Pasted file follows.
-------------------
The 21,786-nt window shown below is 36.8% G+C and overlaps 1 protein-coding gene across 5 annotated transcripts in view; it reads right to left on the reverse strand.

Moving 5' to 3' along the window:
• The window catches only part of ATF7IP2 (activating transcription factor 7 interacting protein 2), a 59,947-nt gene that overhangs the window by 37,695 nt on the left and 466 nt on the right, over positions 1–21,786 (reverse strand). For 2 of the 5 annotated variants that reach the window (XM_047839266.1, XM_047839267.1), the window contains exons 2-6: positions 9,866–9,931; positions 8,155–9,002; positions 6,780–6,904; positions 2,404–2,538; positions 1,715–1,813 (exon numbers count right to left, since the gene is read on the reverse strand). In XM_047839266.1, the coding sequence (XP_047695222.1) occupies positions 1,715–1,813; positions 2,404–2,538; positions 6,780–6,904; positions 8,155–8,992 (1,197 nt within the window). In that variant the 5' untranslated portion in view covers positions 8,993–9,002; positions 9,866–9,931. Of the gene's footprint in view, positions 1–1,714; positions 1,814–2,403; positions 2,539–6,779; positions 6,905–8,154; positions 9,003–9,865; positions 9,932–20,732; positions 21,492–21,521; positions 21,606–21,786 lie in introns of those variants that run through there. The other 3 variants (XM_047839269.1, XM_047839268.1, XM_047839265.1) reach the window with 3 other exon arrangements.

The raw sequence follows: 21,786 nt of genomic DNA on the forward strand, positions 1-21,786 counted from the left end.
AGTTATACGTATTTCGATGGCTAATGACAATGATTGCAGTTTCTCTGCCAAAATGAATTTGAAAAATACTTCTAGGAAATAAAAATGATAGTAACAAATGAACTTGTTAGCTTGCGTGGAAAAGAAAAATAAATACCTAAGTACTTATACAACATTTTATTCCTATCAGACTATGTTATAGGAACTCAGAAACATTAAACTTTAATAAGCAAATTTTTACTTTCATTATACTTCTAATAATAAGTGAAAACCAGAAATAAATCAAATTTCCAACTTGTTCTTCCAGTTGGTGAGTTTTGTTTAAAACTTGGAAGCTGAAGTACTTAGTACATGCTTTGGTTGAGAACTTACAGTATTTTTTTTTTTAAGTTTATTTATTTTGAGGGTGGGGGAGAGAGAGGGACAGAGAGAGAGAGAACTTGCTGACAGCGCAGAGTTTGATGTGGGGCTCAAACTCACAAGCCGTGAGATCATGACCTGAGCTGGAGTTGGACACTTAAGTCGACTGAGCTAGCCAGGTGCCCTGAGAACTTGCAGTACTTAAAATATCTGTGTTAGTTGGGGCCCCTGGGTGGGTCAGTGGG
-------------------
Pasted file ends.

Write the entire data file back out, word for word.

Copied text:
The 21,786-nt window shown below is 36.8% G+C and overlaps 1 protein-coding gene across 5 annotated transcripts in view; it reads right to left on the reverse strand.

Moving 5' to 3' along the window:
• The window catches only part of ATF7IP2 (activating transcription factor 7 interacting protein 2), a 59,947-nt gene that overhangs the window by 37,695 nt on the left and 466 nt on the right, over positions 1–21,786 (reverse strand). For 2 of the 5 annotated variants that reach the window (XM_047839266.1, XM_047839267.1), the window contains exons 2-6: positions 9,866–9,931; positions 8,155–9,002; positions 6,780–6,904; positions 2,404–2,538; positions 1,715–1,813 (exon numbers count right to left, since the gene is read on the reverse strand). In XM_047839266.1, the coding sequence (XP_047695222.1) occupies positions 1,715–1,813; positions 2,404–2,538; positions 6,780–6,904; positions 8,155–8,992 (1,197 nt within the window). In that variant the 5' untranslated portion in view covers positions 8,993–9,002; positions 9,866–9,931. Of the gene's footprint in view, positions 1–1,714; positions 1,814–2,403; positions 2,539–6,779; positions 6,905–8,154; positions 9,003–9,865; positions 9,932–20,732; positions 21,492–21,521; positions 21,606–21,786 lie in introns of those variants that run through there. The other 3 variants (XM_047839269.1, XM_047839268.1, XM_047839265.1) reach the window with 3 other exon arrangements.

The raw sequence follows: 21,786 nt of genomic DNA on the forward strand, positions 1-21,786 counted from the left end.
AGTTATACGTATTTCGATGGCTAATGACAATGATTGCAGTTTCTCTGCCAAAATGAATTTGAAAAATACTTCTAGGAAATAAAAATGATAGTAACAAATGAACTTGTTAGCTTGCGTGGAAAAGAAAAATAAATACCTAAGTACTTATACAACATTTTATTCCTATCAGACTATGTTATAGGAACTCAGAAACATTAAACTTTAATAAGCAAATTTTTACTTTCATTATACTTCTAATAATAAGTGAAAACCAGAAATAAATCAAATTTCCAACTTGTTCTTCCAGTTGGTGAGTTTTGTTTAAAACTTGGAAGCTGAAGTACTTAGTACATGCTTTGGTTGAGAACTTACAGTATTTTTTTTTTTAAGTTTATTTATTTTGAGGGTGGGGGAGAGAGAGGGACAGAGAGAGAGAGAACTTGCTGACAGCGCAGAGTTTGATGTGGGGCTCAAACTCACAAGCCGTGAGATCATGACCTGAGCTGGAGTTGGACACTTAAGTCGACTGAGCTAGCCAGGTGCCCTGAGAACTTGCAGTACTTAAAATATCTGTGTTAGTTGGGGCCCCTGGGTGGGTCAGTGGG